ture, the other clings too much to the past. There is constant warfare between the two for the mastery. In a progressive community neither of them is in the ascendant for any length of time. A period of radicalism is inevitably followed by one of conservatism and vice versa. The pendulum swings to one extreme and then back again to the other. As long as human nature will be what it is, our institutions will be defective, and change will be the order of the day. This no doubt results in progress, which Goethe has compared to a movement in a spiral direction.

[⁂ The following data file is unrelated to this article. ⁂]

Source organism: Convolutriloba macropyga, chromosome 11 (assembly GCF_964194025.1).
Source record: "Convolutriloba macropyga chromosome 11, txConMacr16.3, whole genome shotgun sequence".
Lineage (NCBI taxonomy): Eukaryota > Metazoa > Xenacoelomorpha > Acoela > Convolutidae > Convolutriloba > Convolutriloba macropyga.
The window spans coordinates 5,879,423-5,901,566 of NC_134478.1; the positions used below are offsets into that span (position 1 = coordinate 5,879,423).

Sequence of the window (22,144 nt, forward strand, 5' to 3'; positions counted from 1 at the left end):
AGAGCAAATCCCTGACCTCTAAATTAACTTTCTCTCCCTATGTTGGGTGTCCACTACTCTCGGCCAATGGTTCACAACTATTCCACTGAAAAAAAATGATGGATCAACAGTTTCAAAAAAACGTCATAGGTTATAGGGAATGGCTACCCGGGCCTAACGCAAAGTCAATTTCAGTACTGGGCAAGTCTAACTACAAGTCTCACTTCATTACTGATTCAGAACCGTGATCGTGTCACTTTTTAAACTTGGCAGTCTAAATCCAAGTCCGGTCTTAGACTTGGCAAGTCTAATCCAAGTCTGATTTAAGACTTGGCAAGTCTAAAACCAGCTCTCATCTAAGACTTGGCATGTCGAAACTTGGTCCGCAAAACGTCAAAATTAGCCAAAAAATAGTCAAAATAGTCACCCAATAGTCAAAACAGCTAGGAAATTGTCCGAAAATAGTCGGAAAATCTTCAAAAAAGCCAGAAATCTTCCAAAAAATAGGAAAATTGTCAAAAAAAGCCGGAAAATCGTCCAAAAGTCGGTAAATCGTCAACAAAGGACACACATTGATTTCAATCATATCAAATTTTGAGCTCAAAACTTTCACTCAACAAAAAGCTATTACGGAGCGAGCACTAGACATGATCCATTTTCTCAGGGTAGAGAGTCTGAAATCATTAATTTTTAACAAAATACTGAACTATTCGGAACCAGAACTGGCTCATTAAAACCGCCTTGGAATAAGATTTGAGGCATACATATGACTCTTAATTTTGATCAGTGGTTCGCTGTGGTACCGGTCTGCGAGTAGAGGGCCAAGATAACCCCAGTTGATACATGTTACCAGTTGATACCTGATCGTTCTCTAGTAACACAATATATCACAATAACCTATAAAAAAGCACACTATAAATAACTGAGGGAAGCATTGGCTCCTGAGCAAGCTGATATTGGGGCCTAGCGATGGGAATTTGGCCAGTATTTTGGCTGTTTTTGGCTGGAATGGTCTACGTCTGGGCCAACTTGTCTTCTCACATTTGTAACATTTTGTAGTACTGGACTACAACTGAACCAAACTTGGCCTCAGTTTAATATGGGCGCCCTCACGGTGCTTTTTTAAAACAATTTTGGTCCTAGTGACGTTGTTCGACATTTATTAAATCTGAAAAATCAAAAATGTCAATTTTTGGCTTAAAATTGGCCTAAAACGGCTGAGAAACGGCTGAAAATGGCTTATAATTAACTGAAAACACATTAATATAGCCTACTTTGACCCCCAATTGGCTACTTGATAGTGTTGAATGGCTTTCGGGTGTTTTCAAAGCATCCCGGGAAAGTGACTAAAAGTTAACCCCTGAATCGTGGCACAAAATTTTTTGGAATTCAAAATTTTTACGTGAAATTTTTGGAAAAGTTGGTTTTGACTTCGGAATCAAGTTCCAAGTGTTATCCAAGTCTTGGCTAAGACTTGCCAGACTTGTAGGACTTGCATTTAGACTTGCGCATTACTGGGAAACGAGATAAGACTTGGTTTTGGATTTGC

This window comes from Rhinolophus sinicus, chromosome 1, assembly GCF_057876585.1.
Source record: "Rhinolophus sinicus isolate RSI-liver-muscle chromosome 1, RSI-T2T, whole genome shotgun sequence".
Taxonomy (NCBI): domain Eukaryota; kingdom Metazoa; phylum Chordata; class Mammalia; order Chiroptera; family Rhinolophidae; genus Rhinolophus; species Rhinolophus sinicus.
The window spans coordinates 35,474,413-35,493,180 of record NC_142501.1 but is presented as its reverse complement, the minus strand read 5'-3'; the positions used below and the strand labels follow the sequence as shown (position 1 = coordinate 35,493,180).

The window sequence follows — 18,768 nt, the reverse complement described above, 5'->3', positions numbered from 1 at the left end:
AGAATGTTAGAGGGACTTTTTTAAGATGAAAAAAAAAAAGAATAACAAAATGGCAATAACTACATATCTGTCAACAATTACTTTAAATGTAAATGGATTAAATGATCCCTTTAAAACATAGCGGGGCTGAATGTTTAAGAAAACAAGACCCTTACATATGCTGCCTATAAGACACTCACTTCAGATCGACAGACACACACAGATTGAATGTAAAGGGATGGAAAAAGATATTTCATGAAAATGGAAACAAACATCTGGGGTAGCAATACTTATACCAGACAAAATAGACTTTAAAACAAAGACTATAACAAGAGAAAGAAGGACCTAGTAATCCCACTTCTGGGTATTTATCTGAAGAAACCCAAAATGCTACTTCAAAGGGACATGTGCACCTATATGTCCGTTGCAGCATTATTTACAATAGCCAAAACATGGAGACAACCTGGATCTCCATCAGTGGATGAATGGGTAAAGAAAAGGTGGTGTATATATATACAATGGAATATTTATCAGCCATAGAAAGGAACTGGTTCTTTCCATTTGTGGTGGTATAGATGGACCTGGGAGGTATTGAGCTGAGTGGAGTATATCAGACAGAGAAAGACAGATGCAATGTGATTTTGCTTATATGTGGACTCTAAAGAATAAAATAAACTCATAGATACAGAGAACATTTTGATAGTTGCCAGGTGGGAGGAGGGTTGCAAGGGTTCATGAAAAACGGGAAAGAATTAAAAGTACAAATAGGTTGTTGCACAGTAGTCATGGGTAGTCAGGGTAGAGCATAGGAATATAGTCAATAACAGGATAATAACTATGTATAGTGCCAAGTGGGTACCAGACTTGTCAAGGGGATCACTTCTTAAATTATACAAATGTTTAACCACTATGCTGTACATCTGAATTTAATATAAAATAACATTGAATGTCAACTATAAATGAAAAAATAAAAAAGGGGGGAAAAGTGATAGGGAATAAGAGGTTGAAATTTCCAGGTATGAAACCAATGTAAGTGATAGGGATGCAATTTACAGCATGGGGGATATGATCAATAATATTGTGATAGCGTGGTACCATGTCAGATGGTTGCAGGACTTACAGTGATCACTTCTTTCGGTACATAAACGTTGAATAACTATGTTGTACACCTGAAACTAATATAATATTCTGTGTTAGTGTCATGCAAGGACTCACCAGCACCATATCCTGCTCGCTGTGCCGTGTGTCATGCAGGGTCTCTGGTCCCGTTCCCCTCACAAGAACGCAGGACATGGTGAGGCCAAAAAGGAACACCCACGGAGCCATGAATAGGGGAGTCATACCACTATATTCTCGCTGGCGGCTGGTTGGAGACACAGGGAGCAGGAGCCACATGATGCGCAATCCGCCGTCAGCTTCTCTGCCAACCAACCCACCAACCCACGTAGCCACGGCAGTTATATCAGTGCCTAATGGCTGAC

This action and reaction is reflected in the literature of a nation. No matter what definition of literature we may accept, whether it be Newman's personal use of language, Swinburne's imagination and harmony, or Matthew Arnold's criticism of life, it will always be found that literature is a crystallization of the ideals of the age. This is true both of poetry and of prose. The poet is not an isolated individual. On the contrary, he is pec